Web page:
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7/5/2018 11:00:00 AM
Summer 2018 brings crime spike in Madison County

Laura Atwood, Herald Bulletin

ANDERSON — A recent spike in crime in his neighborhood is robbing Chris Johnson of a good night’s sleep.

“I can’t sleep. I’m not kidding, I haven’t slept in weeks,” Johnson said recently. “I’m worried. I’m worried about my kids and my neighbors.”

Two weeks ago, Johnson caught a teenage boy in his garage rummaging through his tool chest. It was the first of several instances of suspicious behavior and crime he’s noticed in his neighborhood just east of Anderson near Mounds State Park.

Johnson said his family has spotted strangers peeping in their windows and walking through yards in the neighborhood at night, as well as a suspicious vehicle driving through the neighborhood.

Johnson’s neighborhood isn’t the only one that’s been hit by the crime wave.

Reports of car break-ins, prowlers, suspicious activity and car thefts have increased across the county, according to Madison County Sheriff Scott Mellinger. There have been 17 reports of crimes, mostly car breakins, in unincorporated areas of the county in the past two weeks, Mellinger said. Crime in Madison County typically rises during the summer. So far this season, reports are up 10 to 15 percent over what Madison County typically sees, Mellinger said.

“There’s nothing unusual about the type of neighborhoods that are being targeted,” Mellinger said. “These kinds of people are looking for the biggest bang for their buck.” 

But the crimes seem unusual to Johnson, who has lived near Mounds with his wife and three kids for eight years.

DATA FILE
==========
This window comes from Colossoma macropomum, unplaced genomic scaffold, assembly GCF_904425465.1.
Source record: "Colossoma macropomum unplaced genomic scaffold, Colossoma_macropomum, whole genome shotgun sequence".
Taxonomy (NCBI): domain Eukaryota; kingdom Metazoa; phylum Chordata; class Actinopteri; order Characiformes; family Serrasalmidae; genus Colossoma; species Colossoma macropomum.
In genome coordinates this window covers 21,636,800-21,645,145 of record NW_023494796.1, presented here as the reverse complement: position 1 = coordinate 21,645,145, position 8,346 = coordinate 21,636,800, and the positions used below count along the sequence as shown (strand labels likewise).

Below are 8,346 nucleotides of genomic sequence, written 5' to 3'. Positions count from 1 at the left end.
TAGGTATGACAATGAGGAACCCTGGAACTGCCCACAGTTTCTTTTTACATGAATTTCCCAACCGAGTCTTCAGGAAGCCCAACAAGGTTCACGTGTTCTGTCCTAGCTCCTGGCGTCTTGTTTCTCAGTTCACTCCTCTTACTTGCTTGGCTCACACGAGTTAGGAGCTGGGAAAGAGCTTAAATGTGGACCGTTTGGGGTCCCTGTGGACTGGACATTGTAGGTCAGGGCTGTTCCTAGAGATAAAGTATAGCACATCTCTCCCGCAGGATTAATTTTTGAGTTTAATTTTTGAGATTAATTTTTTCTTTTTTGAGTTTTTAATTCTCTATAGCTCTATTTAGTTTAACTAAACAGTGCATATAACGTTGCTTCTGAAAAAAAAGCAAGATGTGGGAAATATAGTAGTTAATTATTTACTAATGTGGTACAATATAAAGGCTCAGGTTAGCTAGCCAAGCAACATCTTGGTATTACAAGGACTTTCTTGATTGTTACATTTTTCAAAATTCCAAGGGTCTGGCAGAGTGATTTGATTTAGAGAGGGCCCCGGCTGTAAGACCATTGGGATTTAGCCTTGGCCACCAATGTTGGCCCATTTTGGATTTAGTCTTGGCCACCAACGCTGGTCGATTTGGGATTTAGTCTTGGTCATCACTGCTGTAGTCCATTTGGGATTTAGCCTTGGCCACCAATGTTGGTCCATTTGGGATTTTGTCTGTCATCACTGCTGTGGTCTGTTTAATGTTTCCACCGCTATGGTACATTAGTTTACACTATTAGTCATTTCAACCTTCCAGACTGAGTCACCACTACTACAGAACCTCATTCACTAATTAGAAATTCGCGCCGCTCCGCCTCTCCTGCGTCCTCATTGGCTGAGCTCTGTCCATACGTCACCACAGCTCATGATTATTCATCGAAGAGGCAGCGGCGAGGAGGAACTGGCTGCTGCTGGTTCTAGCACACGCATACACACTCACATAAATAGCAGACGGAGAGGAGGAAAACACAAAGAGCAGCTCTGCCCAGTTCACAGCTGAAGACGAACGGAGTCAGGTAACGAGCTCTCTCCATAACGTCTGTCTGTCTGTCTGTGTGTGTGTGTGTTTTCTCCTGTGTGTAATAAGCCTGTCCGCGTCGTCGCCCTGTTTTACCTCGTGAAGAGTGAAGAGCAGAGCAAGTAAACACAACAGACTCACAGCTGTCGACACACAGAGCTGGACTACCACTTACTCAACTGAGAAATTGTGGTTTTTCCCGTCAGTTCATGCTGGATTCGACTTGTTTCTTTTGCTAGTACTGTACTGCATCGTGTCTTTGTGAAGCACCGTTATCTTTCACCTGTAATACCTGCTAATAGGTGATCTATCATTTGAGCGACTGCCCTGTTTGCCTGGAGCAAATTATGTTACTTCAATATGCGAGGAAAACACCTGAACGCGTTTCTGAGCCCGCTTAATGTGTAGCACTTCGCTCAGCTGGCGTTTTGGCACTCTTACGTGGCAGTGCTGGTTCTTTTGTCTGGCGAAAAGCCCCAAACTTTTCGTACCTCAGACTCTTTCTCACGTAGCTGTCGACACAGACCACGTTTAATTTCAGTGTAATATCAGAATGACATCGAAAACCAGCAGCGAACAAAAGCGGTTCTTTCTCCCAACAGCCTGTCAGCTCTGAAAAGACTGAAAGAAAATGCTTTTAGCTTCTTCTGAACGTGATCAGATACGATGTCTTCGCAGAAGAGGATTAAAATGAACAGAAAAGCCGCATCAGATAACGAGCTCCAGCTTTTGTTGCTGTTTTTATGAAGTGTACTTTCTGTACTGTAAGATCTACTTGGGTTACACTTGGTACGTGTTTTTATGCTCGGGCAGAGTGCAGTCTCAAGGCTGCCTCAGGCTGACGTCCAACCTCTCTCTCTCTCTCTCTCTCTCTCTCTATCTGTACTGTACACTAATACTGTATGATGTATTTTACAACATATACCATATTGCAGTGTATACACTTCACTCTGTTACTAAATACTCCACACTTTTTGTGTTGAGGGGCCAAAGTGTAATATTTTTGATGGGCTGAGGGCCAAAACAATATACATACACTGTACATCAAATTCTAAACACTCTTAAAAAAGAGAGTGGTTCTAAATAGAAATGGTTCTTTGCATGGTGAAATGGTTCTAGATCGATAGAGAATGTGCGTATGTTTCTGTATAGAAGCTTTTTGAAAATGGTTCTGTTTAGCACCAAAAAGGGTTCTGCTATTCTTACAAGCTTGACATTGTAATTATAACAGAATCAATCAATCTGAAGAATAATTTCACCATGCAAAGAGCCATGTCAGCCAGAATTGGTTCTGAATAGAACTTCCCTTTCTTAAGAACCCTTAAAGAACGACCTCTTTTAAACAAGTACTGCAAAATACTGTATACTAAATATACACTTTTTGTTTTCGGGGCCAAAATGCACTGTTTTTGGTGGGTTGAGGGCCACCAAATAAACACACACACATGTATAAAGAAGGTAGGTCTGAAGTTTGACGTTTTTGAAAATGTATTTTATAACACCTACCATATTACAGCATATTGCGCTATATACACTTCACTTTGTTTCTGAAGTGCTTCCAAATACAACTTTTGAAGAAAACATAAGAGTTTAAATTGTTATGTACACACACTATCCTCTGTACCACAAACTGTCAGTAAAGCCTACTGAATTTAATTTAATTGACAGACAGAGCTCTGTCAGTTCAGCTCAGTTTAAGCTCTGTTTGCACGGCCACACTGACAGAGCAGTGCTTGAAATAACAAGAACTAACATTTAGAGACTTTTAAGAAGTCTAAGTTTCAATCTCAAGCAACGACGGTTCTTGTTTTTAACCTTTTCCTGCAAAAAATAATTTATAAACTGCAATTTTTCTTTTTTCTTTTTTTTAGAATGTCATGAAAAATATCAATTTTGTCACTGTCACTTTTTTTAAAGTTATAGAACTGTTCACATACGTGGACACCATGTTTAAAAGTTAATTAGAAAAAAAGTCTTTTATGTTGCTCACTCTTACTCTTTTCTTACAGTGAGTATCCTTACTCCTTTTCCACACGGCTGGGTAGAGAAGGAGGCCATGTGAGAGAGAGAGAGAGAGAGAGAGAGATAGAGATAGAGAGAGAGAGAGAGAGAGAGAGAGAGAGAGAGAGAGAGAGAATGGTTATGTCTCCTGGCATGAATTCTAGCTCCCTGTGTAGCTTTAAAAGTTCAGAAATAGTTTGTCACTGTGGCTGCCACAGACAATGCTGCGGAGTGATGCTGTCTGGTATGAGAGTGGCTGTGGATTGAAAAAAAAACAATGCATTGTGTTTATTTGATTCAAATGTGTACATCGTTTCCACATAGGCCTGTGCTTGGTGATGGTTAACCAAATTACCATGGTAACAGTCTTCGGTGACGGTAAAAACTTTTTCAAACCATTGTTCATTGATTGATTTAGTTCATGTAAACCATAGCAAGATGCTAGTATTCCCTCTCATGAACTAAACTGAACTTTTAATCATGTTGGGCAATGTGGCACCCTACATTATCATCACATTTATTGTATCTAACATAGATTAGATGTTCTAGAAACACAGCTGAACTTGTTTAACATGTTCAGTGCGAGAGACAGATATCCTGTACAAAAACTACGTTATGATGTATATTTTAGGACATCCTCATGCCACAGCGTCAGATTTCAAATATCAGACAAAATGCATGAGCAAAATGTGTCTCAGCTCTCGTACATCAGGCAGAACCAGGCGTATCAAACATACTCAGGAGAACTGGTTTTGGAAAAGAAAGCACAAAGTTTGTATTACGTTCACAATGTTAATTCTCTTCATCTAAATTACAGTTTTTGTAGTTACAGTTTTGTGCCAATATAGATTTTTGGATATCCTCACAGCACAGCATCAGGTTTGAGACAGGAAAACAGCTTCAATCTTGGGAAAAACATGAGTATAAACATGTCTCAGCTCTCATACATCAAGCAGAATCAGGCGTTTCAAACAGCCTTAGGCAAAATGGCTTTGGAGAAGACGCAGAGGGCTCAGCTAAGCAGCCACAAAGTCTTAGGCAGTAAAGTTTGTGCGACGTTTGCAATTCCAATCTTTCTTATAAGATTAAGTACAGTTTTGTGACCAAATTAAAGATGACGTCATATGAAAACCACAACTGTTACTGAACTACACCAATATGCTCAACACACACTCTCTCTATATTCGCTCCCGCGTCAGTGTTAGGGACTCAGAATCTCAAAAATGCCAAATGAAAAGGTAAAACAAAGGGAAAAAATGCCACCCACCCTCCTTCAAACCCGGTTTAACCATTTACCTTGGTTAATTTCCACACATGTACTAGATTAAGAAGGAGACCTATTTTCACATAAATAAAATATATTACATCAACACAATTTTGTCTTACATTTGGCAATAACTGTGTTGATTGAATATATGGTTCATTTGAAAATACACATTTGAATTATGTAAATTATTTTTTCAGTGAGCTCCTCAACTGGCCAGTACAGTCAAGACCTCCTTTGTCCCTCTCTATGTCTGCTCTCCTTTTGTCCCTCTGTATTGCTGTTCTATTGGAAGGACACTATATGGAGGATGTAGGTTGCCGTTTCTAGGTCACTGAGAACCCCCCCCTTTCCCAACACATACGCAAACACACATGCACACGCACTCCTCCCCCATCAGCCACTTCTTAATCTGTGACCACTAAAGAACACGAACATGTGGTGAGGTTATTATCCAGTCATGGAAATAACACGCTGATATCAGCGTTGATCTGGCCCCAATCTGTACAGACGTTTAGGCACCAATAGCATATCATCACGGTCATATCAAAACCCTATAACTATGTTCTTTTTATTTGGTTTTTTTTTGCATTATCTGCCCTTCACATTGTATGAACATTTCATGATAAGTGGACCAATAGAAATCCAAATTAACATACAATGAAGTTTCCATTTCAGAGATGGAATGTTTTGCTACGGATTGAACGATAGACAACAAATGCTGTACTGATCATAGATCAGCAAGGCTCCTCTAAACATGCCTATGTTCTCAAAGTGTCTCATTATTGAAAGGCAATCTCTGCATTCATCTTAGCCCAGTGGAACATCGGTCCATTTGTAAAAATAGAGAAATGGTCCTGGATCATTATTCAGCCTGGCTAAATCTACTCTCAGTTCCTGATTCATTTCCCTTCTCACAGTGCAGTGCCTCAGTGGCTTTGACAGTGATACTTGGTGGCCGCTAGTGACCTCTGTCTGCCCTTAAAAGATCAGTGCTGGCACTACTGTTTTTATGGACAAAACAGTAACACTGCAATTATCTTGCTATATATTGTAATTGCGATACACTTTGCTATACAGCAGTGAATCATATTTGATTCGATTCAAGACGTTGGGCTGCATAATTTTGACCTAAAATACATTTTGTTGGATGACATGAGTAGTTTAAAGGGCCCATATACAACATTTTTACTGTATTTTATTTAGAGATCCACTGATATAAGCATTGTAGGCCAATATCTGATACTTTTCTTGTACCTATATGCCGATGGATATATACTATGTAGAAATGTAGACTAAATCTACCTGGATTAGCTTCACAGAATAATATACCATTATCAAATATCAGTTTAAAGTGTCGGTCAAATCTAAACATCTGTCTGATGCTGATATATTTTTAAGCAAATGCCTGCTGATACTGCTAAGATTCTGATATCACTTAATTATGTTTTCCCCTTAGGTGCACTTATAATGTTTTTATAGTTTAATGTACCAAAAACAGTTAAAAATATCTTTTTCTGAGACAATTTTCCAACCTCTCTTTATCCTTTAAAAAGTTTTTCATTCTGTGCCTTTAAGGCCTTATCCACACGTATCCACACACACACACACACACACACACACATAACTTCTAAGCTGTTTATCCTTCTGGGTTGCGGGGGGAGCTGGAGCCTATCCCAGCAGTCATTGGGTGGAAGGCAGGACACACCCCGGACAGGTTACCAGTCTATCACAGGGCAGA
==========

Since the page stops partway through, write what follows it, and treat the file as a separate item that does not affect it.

“This is a great neighborhood, really,” he said. “It’s safe, it’s quiet. It’s the reason we moved here, and I’ve never seen anything like” the recent incidents. 

On any given night, from three to seven deputies patrol the county, Mellinger said. He plans to request three more patrols for the 2019 county budget. Johnson is worried there are too few deputies to cover the entire county, and the sheriff agrees.

“We have nowhere near enough deputies to cover it all,” Mellinger said. “We’re understaffed and underfunded.” 

Mellinger and his deputies are frustrated with their inability to cover calls and catch criminals. 

“The deputies really bust their butts, and we’re doing our best. But if you’re a victim, it’s still scary. You want to feel safe and protected,” Mellinger said. 

Ever since Johnson found the stranger in his garage, he’s felt that his family and neighbors are vulnerable. 

“It’s unsafe, and something needs to change,” he said.

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